Uganda’s and South Sudan’s Taban lo Liyong on Literature

In News by Dennis Abrams

‘Women writers are leaving men behind, says Taban lo Liyong in his interview for Uganda’s Daily Mirror. ‘There is need to set up workshops for both.’

Image – iStockphoto: DK Photos

By Dennis Abrams | @DennisAbrams2

‘Invite People to Reading Sessions’
At Uganda’s Daily Mirror newspaper site, Emmanuel Mukanga interviews Ugandan-born writer, poet, and literary critic Taban lo Liyong.

Known for The Last Word (1969), Meditations in Limbo (1970), and Another Last Word (1990), and poetry including Songs from the Congolese, is professor of literature at South Sudan’s University of Juba.

Here are some highlights from Emmanuel Mukanga’s interview with Liyong.

Emmanuel Mukanga: How far has African literature developed since Okot pofess’Biteks’s Song of Lawino?

Taban Lo Liyong

Taban lo Liyong: University lecturers still teach as we were taught and literature graduates are becoming journalists, as if literature worldwide has not moved far.

Young writers are writing mostly about problems of growing up and criticizing mothers-in-law.

There are now many schools of approaches to literature and its analysis.

Feminism is a new approach to literature but it is concentrating on complaining about men. A Chinese philosopher said that ‘women hold up half of the sky and men hold up the other half’, so both have to hold the sky up. Women writers are leaving men behind. There is need for a foundation to set up workshops for both. Writer, Goretti Kyomuhendo’s efforts in setting up an African Writers Trust, a center that serves both men and women, should be supported.


EM: What can the different players like government do?

TLL: Research in Europe has shown that having the youth watch football has averted the third world war. Borrow a page from football. The ministry of education should initiate, sponsor and organize educative drama competitions.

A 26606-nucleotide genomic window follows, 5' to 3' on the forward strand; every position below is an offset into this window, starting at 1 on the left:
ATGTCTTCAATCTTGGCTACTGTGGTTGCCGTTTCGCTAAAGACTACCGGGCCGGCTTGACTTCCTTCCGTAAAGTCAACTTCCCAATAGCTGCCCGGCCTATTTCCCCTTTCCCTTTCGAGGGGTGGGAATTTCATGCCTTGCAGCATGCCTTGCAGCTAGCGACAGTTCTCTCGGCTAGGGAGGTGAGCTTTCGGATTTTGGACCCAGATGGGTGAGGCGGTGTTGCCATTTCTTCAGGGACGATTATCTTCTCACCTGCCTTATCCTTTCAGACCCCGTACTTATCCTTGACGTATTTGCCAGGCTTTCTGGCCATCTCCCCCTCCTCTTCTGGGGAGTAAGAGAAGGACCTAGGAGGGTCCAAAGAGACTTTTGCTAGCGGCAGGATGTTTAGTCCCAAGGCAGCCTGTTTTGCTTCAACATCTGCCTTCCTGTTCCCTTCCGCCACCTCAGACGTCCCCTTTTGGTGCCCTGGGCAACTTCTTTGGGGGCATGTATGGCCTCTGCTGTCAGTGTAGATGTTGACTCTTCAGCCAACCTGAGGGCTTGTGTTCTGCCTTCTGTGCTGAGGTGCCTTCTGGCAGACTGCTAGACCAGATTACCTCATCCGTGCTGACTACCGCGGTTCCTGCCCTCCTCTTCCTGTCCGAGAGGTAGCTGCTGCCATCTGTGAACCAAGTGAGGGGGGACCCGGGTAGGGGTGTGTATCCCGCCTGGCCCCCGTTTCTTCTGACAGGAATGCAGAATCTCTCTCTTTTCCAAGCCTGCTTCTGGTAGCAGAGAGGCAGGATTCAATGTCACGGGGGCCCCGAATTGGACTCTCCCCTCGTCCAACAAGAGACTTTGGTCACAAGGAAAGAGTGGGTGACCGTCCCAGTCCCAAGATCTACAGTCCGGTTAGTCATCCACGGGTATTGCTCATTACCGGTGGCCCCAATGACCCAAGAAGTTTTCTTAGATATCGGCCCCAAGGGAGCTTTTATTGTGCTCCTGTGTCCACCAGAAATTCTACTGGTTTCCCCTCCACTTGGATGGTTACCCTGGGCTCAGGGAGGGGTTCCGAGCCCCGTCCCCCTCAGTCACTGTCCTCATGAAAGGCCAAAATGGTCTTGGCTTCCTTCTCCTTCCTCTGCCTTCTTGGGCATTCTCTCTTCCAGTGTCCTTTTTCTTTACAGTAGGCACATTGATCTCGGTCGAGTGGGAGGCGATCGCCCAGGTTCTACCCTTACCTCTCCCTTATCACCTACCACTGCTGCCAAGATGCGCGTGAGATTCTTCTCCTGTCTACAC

Encourage the female child to go to school. Introduce compensation bride price or school tax like happens in South Sudan, for girls who have gone to school. The more educated, the more the cows demanded for marriage.

There is need for an annual conference of teachers of language and literature at universities. The speaker of parliament, for instance, should sponsor or promote debating competitions.


EM: It is said that if you want to hide something from a Ugandan, write a book. How can we develop a reading culture?

TLL: Charles Dickens used to read out loud. Invite people to reading sessions, just like standup comedy. Encourage people to have something to talk about.

Emmanuel Mukanga’s complete interview with Taban lo Liyong for the Daily Mirror is here.

About the Author

Dennis Abrams

Dennis Abrams is a contributing editor for Publishing Perspectives, responsible for news, children's publishing and media. He's also a restaurant critic, literary blogger, and the author of "The Play's The Thing," a complete YA guide to the plays of William Shakespeare published by Pentian, as well as more than 30 YA biographies and histories for Chelsea House publishers.